This is always an interesting issue. But does it really make sense to ask of an omnipotent being how they did something. For example, I once beat a Grandmaster in a chess tournament. Now, you might ask how I did that, since as someone whose rating has never gone above expert, you might wonder how I did that. (And the answer isn’t all the flattering, was able to win because my opponent had had entirely too much to drink.) But if I have all power, then the simple answer is that I used the power of omnipotence to get it done.
Since it is at least possible that an omnipotent being occasionally works through secondary causes, the question at least makes sense. For example, if I remember correctly, Richard Swinburne says that God fine-tuned the initial conditions of the universe and the values of the various constants in physical laws of nature, such that intelligent beings like humans would evolve. In one sense, we might say that, on Swinburne’s view, God’s fine-tuning of the universe explains the evolution of human beings. In other words, Swinburne might say, “The explanation for the existence of human beings is that God fine-tuned the initial conditions and constants of the universe in such a way as to cause the evolution of human beings.” Now suppose we ask, “But what explains the initial conditions and constants of the universe?” Suppose Swinburne said, “God used the power of omnipotence to get it done.” That statement may very well be true, but we wouldn’t have an explanation in the sense I have been talking about in my last few posts.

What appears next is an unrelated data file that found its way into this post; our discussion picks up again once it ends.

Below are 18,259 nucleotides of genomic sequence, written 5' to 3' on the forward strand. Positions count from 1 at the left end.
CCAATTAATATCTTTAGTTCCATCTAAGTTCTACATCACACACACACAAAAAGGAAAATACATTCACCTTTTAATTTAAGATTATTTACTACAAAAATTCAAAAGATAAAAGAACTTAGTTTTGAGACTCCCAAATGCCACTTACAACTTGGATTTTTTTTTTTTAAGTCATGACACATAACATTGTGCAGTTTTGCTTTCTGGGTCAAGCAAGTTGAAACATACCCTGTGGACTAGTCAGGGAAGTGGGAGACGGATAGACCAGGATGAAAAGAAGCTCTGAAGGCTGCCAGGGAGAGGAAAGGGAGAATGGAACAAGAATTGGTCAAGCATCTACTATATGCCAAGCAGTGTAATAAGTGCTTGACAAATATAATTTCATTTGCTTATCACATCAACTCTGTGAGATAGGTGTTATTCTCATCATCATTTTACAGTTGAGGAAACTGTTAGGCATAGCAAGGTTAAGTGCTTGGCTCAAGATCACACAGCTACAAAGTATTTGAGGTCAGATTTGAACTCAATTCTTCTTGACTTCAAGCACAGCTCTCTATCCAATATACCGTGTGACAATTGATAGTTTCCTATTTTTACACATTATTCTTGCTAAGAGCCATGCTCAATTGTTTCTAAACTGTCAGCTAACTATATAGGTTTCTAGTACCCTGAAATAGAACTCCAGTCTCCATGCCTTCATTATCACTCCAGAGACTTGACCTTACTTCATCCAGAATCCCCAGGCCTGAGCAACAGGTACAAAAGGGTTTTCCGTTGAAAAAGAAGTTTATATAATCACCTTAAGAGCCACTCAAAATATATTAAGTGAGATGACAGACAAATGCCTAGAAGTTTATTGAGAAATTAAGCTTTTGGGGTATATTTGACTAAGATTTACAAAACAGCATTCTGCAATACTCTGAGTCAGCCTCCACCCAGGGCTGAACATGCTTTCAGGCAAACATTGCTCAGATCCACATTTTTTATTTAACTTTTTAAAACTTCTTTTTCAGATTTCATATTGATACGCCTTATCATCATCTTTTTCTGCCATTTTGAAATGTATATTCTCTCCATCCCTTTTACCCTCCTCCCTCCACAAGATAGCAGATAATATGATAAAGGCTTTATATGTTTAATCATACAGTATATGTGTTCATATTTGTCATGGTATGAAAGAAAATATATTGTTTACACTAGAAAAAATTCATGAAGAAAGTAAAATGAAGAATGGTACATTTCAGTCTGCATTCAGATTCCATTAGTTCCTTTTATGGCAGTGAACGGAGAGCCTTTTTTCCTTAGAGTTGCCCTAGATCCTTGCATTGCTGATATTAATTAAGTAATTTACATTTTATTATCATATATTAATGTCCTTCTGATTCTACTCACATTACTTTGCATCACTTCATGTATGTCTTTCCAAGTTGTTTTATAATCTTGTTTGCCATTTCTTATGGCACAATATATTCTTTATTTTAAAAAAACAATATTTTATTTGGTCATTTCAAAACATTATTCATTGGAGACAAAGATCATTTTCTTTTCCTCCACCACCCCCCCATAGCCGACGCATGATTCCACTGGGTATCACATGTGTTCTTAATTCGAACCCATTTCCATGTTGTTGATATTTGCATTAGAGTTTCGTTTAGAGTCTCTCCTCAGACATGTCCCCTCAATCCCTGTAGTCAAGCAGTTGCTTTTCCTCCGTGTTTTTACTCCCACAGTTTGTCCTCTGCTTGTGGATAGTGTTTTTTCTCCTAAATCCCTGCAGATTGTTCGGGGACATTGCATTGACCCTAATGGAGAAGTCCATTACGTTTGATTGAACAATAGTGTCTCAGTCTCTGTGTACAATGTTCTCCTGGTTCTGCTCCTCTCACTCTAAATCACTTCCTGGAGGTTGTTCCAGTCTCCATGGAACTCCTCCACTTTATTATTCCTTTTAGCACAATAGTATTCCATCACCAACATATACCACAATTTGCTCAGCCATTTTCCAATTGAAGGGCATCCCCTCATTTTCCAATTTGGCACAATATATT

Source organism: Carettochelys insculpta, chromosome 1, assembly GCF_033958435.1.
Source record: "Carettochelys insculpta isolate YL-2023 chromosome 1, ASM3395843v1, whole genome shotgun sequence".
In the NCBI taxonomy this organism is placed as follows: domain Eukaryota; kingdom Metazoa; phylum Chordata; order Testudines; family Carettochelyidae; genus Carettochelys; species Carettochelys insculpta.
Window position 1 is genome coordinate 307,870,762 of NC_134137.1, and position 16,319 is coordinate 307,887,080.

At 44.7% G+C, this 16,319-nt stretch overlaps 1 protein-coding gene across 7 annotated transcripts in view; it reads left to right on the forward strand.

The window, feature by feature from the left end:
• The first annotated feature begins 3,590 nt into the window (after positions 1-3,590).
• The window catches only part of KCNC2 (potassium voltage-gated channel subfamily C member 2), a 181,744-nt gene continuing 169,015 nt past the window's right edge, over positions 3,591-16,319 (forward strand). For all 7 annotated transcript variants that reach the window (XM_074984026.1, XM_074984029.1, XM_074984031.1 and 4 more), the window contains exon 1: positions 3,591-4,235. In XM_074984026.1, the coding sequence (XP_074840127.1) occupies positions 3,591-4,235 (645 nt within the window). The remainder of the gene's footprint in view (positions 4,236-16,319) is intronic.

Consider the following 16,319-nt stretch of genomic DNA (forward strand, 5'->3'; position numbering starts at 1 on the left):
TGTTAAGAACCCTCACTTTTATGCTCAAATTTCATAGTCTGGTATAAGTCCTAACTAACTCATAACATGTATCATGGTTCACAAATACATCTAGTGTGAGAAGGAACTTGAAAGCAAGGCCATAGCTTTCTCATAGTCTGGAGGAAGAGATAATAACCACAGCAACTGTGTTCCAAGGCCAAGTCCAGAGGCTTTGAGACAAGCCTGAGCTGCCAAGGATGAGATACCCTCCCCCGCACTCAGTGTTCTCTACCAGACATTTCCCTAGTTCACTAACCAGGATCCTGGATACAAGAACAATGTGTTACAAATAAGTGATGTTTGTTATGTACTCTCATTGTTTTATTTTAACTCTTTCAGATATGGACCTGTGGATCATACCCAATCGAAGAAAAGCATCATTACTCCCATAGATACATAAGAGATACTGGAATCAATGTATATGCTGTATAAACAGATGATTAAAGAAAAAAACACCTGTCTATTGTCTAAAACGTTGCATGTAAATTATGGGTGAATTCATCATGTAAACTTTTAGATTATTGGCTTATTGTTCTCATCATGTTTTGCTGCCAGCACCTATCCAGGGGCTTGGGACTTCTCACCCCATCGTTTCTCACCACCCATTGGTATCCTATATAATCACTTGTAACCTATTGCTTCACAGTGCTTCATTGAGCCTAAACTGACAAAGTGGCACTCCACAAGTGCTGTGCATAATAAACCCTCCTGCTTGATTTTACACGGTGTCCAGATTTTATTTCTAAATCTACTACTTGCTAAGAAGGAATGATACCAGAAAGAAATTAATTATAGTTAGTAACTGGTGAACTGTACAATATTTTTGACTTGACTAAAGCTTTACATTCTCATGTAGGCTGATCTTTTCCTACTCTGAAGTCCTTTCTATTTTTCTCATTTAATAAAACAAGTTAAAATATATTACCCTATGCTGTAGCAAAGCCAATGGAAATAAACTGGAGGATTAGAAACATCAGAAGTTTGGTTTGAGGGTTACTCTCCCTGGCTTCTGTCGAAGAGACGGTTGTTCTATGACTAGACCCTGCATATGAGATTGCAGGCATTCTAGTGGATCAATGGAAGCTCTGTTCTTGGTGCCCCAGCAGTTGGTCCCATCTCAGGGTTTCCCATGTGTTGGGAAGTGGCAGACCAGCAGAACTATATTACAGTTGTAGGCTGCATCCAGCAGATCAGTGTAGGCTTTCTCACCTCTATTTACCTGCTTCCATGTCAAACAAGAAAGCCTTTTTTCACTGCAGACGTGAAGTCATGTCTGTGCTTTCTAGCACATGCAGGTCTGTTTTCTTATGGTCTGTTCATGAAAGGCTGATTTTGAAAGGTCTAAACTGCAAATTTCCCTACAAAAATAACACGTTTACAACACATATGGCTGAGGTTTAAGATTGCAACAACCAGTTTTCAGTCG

Again, imagine a naturalist responding to a cosmological fine-tuning argument. He says, “there is a naturalistic explanation for cosmological fine-tuning, but we have no idea what it is or how it works. Science hasn’t figured it out yet.” That statement may very well be true, but it hardly counts as an explanation. It’s hard to see how the theist’s “using the power of omnipotence” is any more informative or explanatory than the naturalist’s “there is an answer, but science hasn’t figured it out yet.” At this point, the naturalist can hardly be blamed for comparing the track record of naturalistic explanations to that of theistic explanations and sticking with naturalistic explanations.